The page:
“We are asking the entire community to work together to find a solution to chronic rough sleeping on the streets of Croydon,” Mr Buss explains. “Now we have the information, we need to do something with it. Croydon has the answers. I don’t mean Croydon the local authority – although they play a vital role. I mean us, everyone in this room.”

The next step is to form a “community solutions” focus group, whereby local people and organisations will work together to develop answers. This could involve asking existing services to work differently or developing new services or methods.

Only a few weeks later, Inside Housing drops in on the initial meeting of the group in a community centre. Members of local homelessness charities and drop-in centres have turned up, alongside local residents and council staff. Mark McPherson, director of strategy, partnership and innovation at Homeless Link and who is chairing, states that the purpose of the group is to “understand why people live on the streets”, “identify the things that stop them getting off the streets” and “find solutions”.

It might be that we don’t get some of those people in the room… But we can come up with an ask for them.”

Mark McPherson, director of strategy, partnership and innovation, Homeless Link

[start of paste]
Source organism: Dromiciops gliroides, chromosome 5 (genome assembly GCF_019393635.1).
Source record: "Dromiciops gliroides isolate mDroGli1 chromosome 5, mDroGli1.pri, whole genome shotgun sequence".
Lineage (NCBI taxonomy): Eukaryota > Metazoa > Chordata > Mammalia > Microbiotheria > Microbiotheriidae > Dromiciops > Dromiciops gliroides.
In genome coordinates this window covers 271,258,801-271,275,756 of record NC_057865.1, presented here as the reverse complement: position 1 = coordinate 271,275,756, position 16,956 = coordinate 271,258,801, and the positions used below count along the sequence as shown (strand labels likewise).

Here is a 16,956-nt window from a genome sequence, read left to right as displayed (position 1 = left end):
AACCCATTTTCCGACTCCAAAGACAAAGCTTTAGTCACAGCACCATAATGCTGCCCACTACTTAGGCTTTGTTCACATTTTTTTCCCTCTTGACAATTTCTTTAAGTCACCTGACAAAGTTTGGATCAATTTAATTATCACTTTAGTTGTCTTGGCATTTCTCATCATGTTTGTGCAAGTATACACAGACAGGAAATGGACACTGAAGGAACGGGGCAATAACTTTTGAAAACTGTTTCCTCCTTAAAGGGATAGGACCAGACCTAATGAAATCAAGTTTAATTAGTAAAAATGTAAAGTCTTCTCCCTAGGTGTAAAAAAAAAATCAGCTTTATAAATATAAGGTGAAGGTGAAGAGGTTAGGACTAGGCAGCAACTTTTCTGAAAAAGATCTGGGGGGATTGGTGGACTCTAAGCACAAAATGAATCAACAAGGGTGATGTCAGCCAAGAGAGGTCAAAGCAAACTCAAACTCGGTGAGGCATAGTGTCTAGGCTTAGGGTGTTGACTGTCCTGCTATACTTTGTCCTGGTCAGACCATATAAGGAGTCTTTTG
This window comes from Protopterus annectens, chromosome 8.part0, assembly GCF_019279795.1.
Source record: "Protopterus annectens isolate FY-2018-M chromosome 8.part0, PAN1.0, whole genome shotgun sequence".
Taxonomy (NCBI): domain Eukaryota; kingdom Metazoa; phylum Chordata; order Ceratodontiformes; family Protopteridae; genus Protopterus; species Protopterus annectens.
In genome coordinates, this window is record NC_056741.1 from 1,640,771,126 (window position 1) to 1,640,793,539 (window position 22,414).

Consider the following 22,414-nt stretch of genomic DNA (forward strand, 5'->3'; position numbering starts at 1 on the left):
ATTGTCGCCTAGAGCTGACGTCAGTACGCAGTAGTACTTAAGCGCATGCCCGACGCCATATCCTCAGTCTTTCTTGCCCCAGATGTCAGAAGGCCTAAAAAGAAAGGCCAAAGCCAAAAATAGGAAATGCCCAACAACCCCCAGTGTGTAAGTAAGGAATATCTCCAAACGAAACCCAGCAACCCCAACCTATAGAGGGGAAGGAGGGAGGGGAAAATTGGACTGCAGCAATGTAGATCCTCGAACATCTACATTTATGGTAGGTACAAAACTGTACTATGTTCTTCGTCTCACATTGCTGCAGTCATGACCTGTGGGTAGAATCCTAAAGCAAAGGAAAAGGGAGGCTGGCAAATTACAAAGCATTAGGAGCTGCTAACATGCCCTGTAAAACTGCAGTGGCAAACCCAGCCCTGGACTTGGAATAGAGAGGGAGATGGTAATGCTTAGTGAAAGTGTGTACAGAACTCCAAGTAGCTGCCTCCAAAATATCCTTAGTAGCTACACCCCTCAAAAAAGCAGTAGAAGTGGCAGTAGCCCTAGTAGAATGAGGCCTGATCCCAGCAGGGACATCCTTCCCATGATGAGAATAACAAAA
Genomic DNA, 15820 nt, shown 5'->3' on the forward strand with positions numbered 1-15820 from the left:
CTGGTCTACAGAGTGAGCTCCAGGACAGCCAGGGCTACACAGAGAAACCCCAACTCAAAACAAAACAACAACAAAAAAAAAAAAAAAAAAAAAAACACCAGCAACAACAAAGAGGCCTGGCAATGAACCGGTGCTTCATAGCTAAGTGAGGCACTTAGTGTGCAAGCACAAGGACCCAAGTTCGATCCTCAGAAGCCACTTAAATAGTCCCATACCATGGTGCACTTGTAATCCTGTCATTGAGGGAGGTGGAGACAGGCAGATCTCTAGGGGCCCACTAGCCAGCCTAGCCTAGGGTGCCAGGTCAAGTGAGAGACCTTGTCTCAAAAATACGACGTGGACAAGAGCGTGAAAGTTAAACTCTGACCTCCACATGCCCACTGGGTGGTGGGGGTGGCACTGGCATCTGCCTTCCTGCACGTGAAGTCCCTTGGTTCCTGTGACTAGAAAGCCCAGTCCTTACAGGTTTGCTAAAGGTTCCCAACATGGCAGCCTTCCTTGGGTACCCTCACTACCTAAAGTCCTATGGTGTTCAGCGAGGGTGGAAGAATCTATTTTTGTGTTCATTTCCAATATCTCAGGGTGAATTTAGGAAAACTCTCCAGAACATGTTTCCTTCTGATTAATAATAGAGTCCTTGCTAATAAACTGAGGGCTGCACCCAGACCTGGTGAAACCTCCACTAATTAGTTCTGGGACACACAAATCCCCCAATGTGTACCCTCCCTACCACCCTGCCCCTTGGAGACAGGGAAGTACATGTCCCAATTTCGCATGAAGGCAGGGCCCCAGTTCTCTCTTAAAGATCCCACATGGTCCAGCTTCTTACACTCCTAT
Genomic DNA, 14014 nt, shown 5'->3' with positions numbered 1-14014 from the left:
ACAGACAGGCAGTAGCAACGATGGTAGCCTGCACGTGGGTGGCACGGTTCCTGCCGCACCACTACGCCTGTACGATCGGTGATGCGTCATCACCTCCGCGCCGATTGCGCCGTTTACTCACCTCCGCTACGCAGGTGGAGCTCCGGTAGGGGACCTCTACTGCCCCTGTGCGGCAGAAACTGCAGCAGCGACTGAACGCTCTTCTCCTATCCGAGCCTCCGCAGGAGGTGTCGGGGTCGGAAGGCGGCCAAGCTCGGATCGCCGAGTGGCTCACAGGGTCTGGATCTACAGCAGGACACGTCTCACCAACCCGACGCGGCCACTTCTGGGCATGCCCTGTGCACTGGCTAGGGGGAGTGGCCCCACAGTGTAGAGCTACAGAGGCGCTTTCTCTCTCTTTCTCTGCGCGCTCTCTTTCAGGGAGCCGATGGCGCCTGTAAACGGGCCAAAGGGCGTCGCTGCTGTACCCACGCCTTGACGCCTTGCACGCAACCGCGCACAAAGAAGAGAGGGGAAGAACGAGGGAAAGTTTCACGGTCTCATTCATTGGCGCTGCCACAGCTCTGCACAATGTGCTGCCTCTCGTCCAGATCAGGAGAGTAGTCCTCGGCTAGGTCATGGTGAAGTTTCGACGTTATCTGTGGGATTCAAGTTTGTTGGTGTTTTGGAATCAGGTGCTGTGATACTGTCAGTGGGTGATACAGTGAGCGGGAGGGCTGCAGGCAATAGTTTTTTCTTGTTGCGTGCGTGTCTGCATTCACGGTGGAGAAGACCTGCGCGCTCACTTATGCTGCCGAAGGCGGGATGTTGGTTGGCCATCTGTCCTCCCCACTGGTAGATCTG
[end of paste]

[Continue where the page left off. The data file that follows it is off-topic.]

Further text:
The group begins by working in teams to identify points of contact and sources of help for homeless people in the borough. A chart of faith groups, night shelters and drop-in centres emerges. Over the next few weeks the information will be pulled together into a “systems map”. The next step will be to pinpoint barriers in the system and “who do we have to influence to remove them”.

“It might be that we don’t get some of those people in the room,” Mr McPherson says. “But we can come up with an ask for them.” He reminds the attendees that all solutions have to be “about housing” – “the solutions must mean they are no longer living on the streets”.

It is early days yet, but the mood in the room is optimistic. Rough sleeping might be on the rise nationally, but the group here today are determined they can reverse the trend and, indeed, eradicate it in Croydon by 2020. So far they have attracted more than 100 volunteers, had the ear of the housing minister and collected more detail about the borough’s homeless population than anyone before. They are likely to have plenty of learning to pass on to the housing sector – and do not bet against them achieving the seemingly impossible while they are at it.